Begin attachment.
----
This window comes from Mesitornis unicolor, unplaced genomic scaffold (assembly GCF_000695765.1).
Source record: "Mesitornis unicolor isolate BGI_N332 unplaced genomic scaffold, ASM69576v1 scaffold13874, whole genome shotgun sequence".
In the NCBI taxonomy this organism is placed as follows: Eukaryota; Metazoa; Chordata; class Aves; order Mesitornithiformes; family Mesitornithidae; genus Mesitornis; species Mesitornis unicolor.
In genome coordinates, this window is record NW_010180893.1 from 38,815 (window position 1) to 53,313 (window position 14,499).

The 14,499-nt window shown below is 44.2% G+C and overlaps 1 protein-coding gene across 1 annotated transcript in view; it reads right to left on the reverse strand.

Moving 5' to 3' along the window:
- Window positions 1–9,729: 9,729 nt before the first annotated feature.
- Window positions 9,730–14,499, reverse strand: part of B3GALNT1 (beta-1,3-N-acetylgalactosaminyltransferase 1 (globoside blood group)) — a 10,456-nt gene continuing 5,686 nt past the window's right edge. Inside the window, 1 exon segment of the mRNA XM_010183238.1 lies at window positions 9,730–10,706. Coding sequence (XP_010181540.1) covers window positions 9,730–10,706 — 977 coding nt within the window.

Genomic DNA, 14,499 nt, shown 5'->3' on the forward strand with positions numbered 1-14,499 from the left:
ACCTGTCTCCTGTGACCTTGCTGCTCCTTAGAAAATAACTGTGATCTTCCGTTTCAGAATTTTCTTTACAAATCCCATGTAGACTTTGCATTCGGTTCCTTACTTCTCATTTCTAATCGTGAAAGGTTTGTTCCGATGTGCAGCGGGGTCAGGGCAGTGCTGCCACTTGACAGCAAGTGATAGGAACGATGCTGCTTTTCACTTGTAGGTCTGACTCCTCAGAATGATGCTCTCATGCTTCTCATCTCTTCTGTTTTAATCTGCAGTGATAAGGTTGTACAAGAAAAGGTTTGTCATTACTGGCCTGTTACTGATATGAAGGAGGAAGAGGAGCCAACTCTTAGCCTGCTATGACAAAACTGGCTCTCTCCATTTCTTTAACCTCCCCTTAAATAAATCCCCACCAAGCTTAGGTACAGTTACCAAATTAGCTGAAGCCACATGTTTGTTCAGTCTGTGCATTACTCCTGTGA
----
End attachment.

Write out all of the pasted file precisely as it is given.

This window comes from Mesitornis unicolor, unplaced genomic scaffold (assembly GCF_000695765.1).
Source record: "Mesitornis unicolor isolate BGI_N332 unplaced genomic scaffold, ASM69576v1 scaffold13874, whole genome shotgun sequence".
In the NCBI taxonomy this organism is placed as follows: Eukaryota; Metazoa; Chordata; class Aves; order Mesitornithiformes; family Mesitornithidae; genus Mesitornis; species Mesitornis unicolor.
In genome coordinates, this window is record NW_010180893.1 from 38,815 (window position 1) to 53,313 (window position 14,499).

The 14,499-nt window shown below is 44.2% G+C and overlaps 1 protein-coding gene across 1 annotated transcript in view; it reads right to left on the reverse strand.

Moving 5' to 3' along the window:
- Window positions 1–9,729: 9,729 nt before the first annotated feature.
- Window positions 9,730–14,499, reverse strand: part of B3GALNT1 (beta-1,3-N-acetylgalactosaminyltransferase 1 (globoside blood group)) — a 10,456-nt gene continuing 5,686 nt past the window's right edge. Inside the window, 1 exon segment of the mRNA XM_010183238.1 lies at window positions 9,730–10,706. Coding sequence (XP_010181540.1) covers window positions 9,730–10,706 — 977 coding nt within the window.

Genomic DNA, 14,499 nt, shown 5'->3' on the forward strand with positions numbered 1-14,499 from the left:
ACCTGTCTCCTGTGACCTTGCTGCTCCTTAGAAAATAACTGTGATCTTCCGTTTCAGAATTTTCTTTACAAATCCCATGTAGACTTTGCATTCGGTTCCTTACTTCTCATTTCTAATCGTGAAAGGTTTGTTCCGATGTGCAGCGGGGTCAGGGCAGTGCTGCCACTTGACAGCAAGTGATAGGAACGATGCTGCTTTTCACTTGTAGGTCTGACTCCTCAGAATGATGCTCTCATGCTTCTCATCTCTTCTGTTTTAATCTGCAGTGATAAGGTTGTACAAGAAAAGGTTTGTCATTACTGGCCTGTTACTGATATGAAGGAGGAAGAGGAGCCAACTCTTAGCCTGCTATGACAAAACTGGCTCTCTCCATTTCTTTAACCTCCCCTTAAATAAATCCCCACCAAGCTTAGGTACAGTTACCAAATTAGCTGAAGCCACATGTTTGTTCAGTCTGTGCATTACTCCTGTGA